Sheri writes: My cat has a cyst just under his left ear. It started out as a lump, and has grown to be a dangling sac. I want this thing gone. The veterinarian says it’s fine to stay, and the issue is that he can’t be put under because of his heart murmur. Is the procedure different in animals than in humans? I am a technician, working for a physician who delegates small mass removals to us. Every cyst removal I have ever done on a human was performed under local anesthesia. Can that not be done with a cat? Holding him is not an issue, he is a very calm cat and I’m sure I can hold him while she injects him with the local. Thanks for any advice you can offer.
Sheri, as I see it you have four options:
One, you could just leave it alone. If your veterinarian has determined it isn’t harmful, and she is concerned about surgical stress for your kitty, that sounds like the safest route. You must also consider that local anesthesia doesn’t eliminate stress. If he becomes agitated during the procedure there will be strain on the heart.
Two, your pet’s doctor may be uncomfortable with local anesthesia simply because it not the first mode of anesthesia veterinary general practitioners think of. We have a tendency to administer sedation or general anesthesia to all of our patients, mainly because they have a tendency to squirm. Humans, of course, can be told to be still, but telling pets things doesn’t yield much result. If you haven’t asked her about using a local with a light sedative to perform the procedure, ask. She might be willing.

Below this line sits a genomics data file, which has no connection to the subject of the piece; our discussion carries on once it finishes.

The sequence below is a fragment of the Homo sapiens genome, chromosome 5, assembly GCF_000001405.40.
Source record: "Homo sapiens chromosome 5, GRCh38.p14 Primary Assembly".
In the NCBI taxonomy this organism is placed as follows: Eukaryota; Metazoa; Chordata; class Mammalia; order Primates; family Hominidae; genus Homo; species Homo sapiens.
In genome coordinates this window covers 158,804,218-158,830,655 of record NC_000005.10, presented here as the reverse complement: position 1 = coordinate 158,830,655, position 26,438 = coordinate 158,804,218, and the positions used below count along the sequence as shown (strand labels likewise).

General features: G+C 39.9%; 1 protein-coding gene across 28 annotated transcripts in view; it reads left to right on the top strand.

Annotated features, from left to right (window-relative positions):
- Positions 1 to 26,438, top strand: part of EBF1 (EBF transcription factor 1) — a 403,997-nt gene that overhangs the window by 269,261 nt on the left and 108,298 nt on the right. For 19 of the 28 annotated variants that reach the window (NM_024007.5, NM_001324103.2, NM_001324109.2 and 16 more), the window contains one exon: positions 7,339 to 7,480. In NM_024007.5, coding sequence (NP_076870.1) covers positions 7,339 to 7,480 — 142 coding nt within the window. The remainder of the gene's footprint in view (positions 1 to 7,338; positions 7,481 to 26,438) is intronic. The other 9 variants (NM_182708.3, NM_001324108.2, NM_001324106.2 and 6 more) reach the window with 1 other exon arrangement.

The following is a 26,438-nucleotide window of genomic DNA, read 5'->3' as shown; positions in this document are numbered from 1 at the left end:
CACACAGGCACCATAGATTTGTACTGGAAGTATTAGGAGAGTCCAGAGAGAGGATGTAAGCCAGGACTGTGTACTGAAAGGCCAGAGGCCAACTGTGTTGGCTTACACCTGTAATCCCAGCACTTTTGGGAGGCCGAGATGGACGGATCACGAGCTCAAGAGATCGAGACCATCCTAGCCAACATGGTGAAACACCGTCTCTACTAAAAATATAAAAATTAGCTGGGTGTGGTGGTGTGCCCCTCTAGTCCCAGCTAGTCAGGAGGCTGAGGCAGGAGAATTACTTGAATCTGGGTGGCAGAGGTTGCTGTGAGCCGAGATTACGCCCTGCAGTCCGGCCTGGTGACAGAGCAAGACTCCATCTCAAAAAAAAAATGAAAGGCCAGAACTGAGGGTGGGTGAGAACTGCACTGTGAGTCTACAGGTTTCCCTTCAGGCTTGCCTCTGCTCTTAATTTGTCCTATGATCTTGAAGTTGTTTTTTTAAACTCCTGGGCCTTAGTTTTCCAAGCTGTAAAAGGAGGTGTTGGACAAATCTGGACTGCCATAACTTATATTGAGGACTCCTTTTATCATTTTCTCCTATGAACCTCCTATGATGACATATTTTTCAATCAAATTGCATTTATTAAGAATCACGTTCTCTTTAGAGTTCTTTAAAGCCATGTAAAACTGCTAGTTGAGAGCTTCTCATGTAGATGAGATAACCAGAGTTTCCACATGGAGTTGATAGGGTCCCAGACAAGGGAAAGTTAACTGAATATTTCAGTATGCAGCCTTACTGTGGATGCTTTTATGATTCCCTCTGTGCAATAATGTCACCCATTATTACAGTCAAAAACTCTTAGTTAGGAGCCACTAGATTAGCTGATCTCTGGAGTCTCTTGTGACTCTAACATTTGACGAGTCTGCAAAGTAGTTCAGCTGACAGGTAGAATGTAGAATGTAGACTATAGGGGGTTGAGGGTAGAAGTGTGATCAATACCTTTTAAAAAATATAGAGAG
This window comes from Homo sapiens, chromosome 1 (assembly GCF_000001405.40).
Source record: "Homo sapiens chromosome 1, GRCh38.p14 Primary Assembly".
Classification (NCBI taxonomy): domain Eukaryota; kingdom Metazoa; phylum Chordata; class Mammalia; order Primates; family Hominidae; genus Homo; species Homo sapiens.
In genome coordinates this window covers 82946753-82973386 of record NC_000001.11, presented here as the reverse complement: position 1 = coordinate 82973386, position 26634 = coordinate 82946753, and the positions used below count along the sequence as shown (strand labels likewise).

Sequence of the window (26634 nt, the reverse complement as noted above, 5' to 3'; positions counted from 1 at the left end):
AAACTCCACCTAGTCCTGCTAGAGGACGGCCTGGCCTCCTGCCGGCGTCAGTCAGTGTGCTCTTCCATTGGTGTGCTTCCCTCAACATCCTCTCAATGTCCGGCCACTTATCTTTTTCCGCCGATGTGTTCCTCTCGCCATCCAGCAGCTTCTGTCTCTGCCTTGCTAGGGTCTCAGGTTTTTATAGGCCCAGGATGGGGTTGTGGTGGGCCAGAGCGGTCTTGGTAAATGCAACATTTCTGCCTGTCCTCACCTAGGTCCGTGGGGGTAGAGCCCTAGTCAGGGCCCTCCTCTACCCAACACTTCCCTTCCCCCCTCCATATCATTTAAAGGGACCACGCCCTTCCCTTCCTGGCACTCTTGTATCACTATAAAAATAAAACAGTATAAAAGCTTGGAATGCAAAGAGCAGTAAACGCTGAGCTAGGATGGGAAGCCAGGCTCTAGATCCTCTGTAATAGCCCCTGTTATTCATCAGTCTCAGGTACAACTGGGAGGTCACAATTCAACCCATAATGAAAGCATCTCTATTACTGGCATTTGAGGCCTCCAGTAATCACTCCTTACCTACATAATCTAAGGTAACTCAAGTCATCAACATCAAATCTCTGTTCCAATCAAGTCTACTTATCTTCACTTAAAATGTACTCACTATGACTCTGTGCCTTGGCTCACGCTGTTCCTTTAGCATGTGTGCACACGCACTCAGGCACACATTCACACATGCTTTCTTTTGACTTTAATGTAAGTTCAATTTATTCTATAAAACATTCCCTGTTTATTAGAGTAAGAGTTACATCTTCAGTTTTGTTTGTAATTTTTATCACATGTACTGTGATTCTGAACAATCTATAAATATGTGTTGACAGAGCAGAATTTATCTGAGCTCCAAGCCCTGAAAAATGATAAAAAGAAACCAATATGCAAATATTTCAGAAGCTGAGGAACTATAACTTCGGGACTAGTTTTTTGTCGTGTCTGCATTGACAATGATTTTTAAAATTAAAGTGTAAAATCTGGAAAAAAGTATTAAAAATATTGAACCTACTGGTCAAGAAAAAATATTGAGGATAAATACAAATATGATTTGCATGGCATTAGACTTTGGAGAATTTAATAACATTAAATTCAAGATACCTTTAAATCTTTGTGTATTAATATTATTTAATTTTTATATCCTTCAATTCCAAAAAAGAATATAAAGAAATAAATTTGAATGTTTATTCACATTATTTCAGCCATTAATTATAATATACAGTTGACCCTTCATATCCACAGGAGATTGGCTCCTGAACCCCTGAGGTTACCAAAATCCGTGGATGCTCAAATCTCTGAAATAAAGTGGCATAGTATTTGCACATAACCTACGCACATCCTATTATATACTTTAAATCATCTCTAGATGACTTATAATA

Third, you could ask for a referral to a board-certified veterinary dermatologist. As a group, they frequently remove masses for histopathology, and would likely be willing to remove this one with a local.
Fourth, a board-certified veterinary general surgeon would be just as comfortable as most dermatologists with using local anesthesia to remove the growth.
As for holding him yourself, don’t be offended when your pet’s doctor asks you to leave that task to her staff. It’s a matter of liability and your safety.
MyPetsDoctor.com readers and I will be interested in knowing which route you choose.
See you tomorrow, Dr. Randolph.